I have quoted a bit more than we usually do, both to give you an earlier example of this argument that pre-dated the JAMA article, and to give you some idea about Pollan’s excellent investigative work, and his interesting and delightful language. There is so much in his writing that we simply encourage you to purchase In Defense of Food: An Eater's Manifesto, and/or his short follow-up book Food Rules: An Eater's Manual. This book makes it easy to tell the difference between food and what he calls Food-Like Substances. We call these concoctions “fude”.  Our word rhymes with rude and crude and goes nicely in the phrase “fake, fattening fudes”. My Full Cost Accounting blogs, Part 1 and 2 give the argument at a top level for how government and Big Food have created fudes. Understanding nutritionism explains how fudes have been foisted on the American public at great profit to Big Food and great cost to our pocketbooks and to public health.

If you haven’t already read them, you might want to examine Grandma’s blogs on this subject. Most recent is Nutritionism: Using a Single Player instead of the Entire Team.  Or you could just search this site using the word “Nutritionism to find a handful of articles and a definition in the GrandmaPedia. Dr. Grandma has stood up for Food as along as I have known her. She has long practiced what she preaches, using it in reclaiming me from overweight and diabetes, then she has tried to promote these principles through founding Dr. Grandma’s Whole Grain Foods Company and teaching and explaining about making whole foods delicious as well as nutritious.

Don’t get me wrong about the JAMA article.  Like Dr. Grandma, I am personally very pleased that two distinguished Harvard MD’s who also have PhD’s related to public health have made such a clear statement.  Their message may be slightly belated, but they are clear about removing the ambiguity and the compromise. They are clear about the research and theory that ties certain foods to good health and certain others to chronic illnesses. Their commentary, Dietary Guidelines for the 21st Century – A Time for Food is not the report of narrow research findings but a broad synthesis with strong policy recommendations. It is no coincidence that their commentary comes at a time when public comment has been requested by the USDA in response to its new version of their Dietary Guidelines and Food Pyramid. You can read the interesting public comments by going to this USDA site and clicking on “View Written Comments.”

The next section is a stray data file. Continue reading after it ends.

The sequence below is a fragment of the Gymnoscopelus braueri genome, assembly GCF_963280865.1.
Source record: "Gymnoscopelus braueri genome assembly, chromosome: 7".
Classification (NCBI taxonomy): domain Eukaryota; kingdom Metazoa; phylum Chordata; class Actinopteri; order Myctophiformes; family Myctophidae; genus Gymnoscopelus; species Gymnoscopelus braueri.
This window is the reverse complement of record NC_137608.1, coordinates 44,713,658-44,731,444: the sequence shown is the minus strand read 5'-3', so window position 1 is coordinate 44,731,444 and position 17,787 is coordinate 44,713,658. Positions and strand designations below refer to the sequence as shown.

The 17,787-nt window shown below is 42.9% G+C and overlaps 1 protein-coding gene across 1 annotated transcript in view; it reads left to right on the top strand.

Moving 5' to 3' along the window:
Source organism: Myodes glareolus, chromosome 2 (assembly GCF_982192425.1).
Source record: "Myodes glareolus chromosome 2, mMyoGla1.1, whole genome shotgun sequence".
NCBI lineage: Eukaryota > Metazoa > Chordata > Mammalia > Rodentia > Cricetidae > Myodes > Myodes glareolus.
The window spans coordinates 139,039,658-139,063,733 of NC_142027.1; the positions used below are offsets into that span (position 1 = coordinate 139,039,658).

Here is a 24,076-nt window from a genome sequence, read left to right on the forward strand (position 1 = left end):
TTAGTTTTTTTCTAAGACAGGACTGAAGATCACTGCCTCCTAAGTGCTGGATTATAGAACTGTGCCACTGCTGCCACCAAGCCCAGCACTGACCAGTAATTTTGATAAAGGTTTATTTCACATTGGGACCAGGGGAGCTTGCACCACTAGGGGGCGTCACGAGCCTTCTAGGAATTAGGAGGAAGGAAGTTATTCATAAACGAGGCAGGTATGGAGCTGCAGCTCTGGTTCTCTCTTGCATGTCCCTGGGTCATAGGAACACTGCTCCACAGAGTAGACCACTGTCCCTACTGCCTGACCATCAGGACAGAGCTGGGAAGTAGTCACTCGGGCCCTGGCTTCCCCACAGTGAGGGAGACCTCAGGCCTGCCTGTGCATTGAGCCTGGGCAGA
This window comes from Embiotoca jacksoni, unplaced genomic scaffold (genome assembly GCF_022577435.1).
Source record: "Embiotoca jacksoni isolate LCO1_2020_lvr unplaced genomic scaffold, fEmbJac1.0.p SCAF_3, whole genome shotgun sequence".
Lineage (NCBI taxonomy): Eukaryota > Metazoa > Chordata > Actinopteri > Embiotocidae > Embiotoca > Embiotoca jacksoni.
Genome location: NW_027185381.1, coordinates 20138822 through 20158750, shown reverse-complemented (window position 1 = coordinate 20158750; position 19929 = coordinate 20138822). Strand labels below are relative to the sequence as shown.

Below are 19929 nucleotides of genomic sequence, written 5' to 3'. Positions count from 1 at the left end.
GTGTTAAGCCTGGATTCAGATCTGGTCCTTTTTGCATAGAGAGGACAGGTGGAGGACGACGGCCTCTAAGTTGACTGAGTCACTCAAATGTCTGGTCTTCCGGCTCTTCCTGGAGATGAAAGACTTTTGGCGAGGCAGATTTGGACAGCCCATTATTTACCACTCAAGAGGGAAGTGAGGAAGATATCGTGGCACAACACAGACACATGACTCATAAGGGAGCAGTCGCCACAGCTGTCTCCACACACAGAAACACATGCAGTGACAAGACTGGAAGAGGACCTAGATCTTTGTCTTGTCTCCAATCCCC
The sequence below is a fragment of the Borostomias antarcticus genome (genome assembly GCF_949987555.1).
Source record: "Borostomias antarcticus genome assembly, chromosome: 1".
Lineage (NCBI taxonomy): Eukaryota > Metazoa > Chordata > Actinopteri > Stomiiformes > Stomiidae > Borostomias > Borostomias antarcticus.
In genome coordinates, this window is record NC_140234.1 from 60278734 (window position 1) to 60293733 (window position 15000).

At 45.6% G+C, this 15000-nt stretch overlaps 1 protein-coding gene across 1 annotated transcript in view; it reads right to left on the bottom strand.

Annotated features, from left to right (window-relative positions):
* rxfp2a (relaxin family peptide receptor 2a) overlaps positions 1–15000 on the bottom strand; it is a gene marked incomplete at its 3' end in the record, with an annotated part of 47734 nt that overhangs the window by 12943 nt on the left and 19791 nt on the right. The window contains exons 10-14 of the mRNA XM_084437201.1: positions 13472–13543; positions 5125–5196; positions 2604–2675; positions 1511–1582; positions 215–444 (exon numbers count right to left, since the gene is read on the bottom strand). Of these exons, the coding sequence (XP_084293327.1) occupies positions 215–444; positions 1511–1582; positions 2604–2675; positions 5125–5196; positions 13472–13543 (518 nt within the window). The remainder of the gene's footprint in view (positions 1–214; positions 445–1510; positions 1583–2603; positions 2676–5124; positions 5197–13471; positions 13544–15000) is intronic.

Reading some of these myself, and looking at the Dietary Guidelines, they have a lot of really good well written and well documented advice.  The graphic food pyramid is where the problems still lie.  As the JAMA article states, it still lumps processed grains and pastas together with whole grains, and still puts sweets, with good and less good oils together at the pinnacle, In what one would normally think is the next most honored position comes meats and dairy, rather than being at the bottom or in some kind of tail.   You have to read the words to get the best of these guidelines, and realize that the pyramid itself is still the product of Nutritionism compromising nutritional truth to protect vested interests.

Despite this positive development from scientists who are still in the minority, I have hopes that the public will rise up and choose foods over fudes. We will have to do this despite the fog of nutritionism, which has so effectively disguised fudes as healthy because they contain a few added vitamins or other popular nutrients. There are commendable steps forward from scientists and government agencies. But it is still going to be a long battle.

Food, not Fude.